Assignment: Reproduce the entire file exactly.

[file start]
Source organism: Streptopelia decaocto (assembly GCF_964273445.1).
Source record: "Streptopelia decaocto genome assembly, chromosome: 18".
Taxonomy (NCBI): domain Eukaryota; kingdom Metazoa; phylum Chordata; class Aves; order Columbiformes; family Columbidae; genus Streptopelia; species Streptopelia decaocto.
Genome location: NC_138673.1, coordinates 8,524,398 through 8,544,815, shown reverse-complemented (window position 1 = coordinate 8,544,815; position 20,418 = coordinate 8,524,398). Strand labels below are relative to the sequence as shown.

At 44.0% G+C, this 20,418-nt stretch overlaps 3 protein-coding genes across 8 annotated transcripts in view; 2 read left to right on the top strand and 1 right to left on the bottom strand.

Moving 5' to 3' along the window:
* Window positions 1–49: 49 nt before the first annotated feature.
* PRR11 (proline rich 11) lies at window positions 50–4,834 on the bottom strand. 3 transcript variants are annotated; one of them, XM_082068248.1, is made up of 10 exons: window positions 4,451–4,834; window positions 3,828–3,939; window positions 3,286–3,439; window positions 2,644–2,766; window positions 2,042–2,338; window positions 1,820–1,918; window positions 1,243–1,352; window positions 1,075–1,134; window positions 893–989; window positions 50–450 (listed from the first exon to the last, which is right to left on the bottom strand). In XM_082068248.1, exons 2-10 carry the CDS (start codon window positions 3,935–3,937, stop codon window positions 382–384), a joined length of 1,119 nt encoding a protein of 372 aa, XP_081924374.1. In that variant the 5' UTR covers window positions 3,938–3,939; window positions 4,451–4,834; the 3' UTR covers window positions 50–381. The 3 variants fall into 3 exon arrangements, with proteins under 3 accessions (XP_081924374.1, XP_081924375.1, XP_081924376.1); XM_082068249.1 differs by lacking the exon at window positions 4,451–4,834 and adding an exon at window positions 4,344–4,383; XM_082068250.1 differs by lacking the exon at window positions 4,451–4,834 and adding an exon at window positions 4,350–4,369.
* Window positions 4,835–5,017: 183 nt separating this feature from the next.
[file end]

Source organism: Streptopelia decaocto (assembly GCF_964273445.1).
Source record: "Streptopelia decaocto genome assembly, chromosome: 18".
Taxonomy (NCBI): domain Eukaryota; kingdom Metazoa; phylum Chordata; class Aves; order Columbiformes; family Columbidae; genus Streptopelia; species Streptopelia decaocto.
Genome location: NC_138673.1, coordinates 8,524,398 through 8,544,815, shown reverse-complemented (window position 1 = coordinate 8,544,815; position 20,418 = coordinate 8,524,398). Strand labels below are relative to the sequence as shown.

At 44.0% G+C, this 20,418-nt stretch overlaps 3 protein-coding genes across 8 annotated transcripts in view; 2 read left to right on the top strand and 1 right to left on the bottom strand.

Moving 5' to 3' along the window:
* Window positions 1–49: 49 nt before the first annotated feature.
* PRR11 (proline rich 11) lies at window positions 50–4,834 on the bottom strand. 3 transcript variants are annotated; one of them, XM_082068248.1, is made up of 10 exons: window positions 4,451–4,834; window positions 3,828–3,939; window positions 3,286–3,439; window positions 2,644–2,766; window positions 2,042–2,338; window positions 1,820–1,918; window positions 1,243–1,352; window positions 1,075–1,134; window positions 893–989; window positions 50–450 (listed from the first exon to the last, which is right to left on the bottom strand). In XM_082068248.1, exons 2-10 carry the CDS (start codon window positions 3,935–3,937, stop codon window positions 382–384), a joined length of 1,119 nt encoding a protein of 372 aa, XP_081924374.1. In that variant the 5' UTR covers window positions 3,938–3,939; window positions 4,451–4,834; the 3' UTR covers window positions 50–381. The 3 variants fall into 3 exon arrangements, with proteins under 3 accessions (XP_081924374.1, XP_081924375.1, XP_081924376.1); XM_082068249.1 differs by lacking the exon at window positions 4,451–4,834 and adding an exon at window positions 4,344–4,383; XM_082068250.1 differs by lacking the exon at window positions 4,451–4,834 and adding an exon at window positions 4,350–4,369.
* Window positions 4,835–5,017: 183 nt separating this feature from the next.